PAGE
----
As if the NCAA did not have enough to worry about with the class action lawsuit filed last week attacking as an illegal price-fixing agreement the NCAA’s age-old ban on player compensation. Now it has to deal with yesterday’s decision by the National Labor Relations Board in Chicago that Northwestern University scholarship football players are employees of the school and therefore entitled to unionize. Taken together, these twin-attacks on the mighty NCAA may completely change the face of big-time college sports.
The well-reasoned NLRB decision was premised on a flat-out rejection of the notion that big-time college sports are amateur pursuits by “student-athletes” who are students first, and athletes a distant second. The NLRB found just the opposite to be the case. That in every way, the university and its scholarship athletes have an employer/employee relationship where academics and student status play little, if any, role. The NLRB pointed to the following for support:
- These sports programs bring in a massive amount of revenues to their universities, with Northwestern generating $235 million over the past ten years through ticket sales, television contracts, merchandise sales and licensing agreements.
- In exchange for the athletic services they provide, players receive substantial compensation in the form of scholarships which can amount to as much as $76,000 per year in the form of tuition, fees, room, board and books.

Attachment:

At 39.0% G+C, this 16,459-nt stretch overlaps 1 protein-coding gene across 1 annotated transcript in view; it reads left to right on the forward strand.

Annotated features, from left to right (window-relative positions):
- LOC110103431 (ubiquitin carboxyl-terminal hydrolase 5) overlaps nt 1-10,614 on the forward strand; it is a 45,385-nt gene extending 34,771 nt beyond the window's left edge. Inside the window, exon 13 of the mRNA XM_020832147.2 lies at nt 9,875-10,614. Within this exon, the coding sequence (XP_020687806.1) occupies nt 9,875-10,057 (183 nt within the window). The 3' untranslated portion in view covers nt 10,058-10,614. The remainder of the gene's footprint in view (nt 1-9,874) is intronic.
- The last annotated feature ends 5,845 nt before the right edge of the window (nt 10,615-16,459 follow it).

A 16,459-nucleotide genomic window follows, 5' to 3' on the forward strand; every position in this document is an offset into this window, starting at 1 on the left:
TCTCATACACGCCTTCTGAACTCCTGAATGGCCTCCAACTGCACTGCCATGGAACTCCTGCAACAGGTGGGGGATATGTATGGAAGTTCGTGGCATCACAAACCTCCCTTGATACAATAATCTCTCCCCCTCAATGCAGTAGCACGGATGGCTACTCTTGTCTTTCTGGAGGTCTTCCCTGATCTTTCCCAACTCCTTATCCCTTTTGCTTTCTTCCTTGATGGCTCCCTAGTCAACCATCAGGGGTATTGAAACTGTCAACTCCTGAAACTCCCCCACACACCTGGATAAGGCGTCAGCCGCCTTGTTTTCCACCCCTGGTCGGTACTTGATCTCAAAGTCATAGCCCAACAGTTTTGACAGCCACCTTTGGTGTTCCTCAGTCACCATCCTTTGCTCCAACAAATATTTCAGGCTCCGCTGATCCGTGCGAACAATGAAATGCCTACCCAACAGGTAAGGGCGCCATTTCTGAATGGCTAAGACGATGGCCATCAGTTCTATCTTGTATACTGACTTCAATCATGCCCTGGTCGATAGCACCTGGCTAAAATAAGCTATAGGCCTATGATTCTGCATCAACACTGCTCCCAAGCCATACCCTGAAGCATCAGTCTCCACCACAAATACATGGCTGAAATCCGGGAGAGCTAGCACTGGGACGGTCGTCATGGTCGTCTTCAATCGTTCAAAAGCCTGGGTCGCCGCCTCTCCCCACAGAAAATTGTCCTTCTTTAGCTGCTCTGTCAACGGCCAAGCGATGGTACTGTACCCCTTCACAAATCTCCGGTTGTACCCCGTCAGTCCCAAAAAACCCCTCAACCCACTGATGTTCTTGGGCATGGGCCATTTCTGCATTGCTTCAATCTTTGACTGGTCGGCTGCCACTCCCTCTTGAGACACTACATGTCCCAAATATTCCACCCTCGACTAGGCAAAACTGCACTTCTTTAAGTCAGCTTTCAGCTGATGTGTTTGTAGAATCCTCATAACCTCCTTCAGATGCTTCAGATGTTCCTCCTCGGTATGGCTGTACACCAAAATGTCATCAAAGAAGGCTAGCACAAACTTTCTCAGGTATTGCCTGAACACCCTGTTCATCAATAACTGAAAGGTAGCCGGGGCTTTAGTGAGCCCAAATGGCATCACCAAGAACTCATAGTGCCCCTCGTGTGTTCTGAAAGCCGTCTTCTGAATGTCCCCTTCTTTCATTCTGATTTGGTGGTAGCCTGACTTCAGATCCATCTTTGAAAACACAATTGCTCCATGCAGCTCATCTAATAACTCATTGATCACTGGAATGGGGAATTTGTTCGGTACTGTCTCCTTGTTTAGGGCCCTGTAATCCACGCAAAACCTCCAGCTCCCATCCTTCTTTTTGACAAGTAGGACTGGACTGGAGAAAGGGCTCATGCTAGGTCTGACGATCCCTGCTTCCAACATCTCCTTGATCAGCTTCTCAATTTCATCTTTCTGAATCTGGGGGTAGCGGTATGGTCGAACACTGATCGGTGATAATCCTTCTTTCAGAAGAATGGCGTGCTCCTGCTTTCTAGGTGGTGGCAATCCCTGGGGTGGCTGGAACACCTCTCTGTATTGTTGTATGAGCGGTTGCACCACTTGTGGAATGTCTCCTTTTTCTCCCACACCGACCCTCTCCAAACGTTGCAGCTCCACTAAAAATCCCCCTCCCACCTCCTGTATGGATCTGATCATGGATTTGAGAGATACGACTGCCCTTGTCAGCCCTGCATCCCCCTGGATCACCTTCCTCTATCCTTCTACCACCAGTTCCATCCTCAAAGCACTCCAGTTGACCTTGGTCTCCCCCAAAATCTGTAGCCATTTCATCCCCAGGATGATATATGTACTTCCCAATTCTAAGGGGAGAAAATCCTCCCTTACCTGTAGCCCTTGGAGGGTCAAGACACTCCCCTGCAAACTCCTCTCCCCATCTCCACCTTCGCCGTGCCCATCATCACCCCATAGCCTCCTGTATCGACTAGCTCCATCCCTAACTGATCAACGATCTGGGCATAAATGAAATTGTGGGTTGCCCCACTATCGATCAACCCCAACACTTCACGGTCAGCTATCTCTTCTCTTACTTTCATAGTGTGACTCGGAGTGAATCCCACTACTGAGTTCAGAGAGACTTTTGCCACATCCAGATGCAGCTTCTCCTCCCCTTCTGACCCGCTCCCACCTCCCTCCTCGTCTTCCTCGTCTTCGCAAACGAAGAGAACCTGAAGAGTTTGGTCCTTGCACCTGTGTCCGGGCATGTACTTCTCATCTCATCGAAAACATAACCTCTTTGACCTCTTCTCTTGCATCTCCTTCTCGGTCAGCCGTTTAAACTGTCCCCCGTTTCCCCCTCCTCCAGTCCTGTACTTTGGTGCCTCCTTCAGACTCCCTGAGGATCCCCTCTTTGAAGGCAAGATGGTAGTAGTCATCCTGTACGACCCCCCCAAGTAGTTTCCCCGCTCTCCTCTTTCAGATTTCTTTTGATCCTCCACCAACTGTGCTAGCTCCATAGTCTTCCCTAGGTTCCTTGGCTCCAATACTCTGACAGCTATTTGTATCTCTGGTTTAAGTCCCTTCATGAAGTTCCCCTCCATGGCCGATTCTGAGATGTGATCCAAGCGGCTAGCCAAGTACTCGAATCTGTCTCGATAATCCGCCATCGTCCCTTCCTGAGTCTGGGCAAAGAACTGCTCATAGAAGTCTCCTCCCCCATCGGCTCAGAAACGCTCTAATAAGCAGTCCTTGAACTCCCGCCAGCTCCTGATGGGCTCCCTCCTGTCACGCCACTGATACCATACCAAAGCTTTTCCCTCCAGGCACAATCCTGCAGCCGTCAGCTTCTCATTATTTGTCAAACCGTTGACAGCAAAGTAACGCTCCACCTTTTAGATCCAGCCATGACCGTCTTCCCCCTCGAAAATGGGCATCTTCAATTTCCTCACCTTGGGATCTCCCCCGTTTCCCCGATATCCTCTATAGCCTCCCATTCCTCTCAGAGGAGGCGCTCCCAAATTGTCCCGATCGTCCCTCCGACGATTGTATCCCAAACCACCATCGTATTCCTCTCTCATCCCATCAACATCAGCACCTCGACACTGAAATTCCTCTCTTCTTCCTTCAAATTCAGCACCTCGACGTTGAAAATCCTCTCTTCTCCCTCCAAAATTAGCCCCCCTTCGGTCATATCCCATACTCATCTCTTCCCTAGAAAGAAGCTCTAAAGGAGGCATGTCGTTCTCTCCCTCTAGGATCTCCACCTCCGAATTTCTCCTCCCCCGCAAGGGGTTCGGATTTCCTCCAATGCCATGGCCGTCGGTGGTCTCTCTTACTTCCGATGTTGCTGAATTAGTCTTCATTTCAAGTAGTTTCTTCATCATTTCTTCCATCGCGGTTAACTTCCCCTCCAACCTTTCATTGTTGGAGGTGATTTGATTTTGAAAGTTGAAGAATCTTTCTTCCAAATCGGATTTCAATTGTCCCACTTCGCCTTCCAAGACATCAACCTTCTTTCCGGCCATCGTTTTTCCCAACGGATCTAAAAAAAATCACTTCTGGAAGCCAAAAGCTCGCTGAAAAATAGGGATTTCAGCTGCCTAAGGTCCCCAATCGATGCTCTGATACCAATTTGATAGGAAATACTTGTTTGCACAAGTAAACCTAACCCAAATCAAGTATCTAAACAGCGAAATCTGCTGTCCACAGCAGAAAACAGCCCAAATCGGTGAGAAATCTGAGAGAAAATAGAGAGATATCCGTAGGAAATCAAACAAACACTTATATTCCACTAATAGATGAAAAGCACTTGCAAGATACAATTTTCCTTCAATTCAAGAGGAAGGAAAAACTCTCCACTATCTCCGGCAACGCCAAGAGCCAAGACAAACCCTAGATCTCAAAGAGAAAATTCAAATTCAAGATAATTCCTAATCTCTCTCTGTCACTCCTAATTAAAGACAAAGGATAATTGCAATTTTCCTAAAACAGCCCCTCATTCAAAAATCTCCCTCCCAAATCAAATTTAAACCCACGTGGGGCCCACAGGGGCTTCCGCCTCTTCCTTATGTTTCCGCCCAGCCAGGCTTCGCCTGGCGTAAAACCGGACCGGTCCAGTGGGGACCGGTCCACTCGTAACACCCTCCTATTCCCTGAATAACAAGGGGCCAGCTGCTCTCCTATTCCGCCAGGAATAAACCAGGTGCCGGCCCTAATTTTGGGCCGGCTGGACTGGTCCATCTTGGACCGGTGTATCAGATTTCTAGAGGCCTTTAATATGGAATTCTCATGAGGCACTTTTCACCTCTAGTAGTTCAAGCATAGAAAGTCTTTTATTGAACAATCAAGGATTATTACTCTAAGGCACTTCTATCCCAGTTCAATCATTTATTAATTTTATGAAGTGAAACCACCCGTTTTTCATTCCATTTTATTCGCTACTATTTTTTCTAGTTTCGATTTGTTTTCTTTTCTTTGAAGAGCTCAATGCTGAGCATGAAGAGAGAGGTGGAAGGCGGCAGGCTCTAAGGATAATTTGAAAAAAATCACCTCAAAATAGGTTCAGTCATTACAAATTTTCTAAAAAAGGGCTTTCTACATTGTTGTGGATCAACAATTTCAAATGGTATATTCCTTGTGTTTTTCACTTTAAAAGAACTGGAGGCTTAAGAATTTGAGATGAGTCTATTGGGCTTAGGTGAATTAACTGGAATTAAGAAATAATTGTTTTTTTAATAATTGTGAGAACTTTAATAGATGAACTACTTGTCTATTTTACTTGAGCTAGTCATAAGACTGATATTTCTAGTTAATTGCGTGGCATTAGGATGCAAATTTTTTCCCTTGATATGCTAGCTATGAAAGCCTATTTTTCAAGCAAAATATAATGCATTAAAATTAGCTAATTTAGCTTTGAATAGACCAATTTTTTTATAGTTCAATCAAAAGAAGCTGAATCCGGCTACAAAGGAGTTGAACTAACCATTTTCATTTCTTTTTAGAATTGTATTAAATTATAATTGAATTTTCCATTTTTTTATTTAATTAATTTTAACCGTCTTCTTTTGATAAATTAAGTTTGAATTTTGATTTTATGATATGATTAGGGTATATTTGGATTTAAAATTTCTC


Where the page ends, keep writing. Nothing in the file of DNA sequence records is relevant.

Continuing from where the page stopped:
- The coaching staff has “strict and exacting control” over “every aspect of the players’ private lives” throughout the entire year.
- The players devote 40 to 50 hours per week to their sports duties, with academics often taking a back seat, and despite the NCAA’s rules that are supposed to limit to 20 hours a week the amount of time athletes play or practice.
The NLRB ruling will clearly be appealed to the NLRB in Washington and from there will most likely wind its way through the courts and perhaps all the way to the Supreme Court. So it is anyone’s guess how this decision will ultimately play out. And it only covers scholarship athletes and has no direct implications for state universities which are governed by their own set of labor laws. But one thing is certain. If any part of this decision survives, it will forever transform the way universities have to deal with their big-time college athletes. No longer would the schools be free to dictate the terms of the relationship in a take-it-or-leave-it manner.
Instead, the players would have the ability to band together and have a clear voice in how they are treated. It would also allow them to qualify for long-sought-after worker’s compensation benefits that would hopefully cover them well after they leave school, where under the current system they are left unprotected and entirely on their own. And, it would go a long way in undercutting the Orwellian concept of “amateurism” that for years the NCAA and its defenders have hidden behind to justify what can only be described as the ultimate exploitation of the so-called “student-athlete” in big time college sports.
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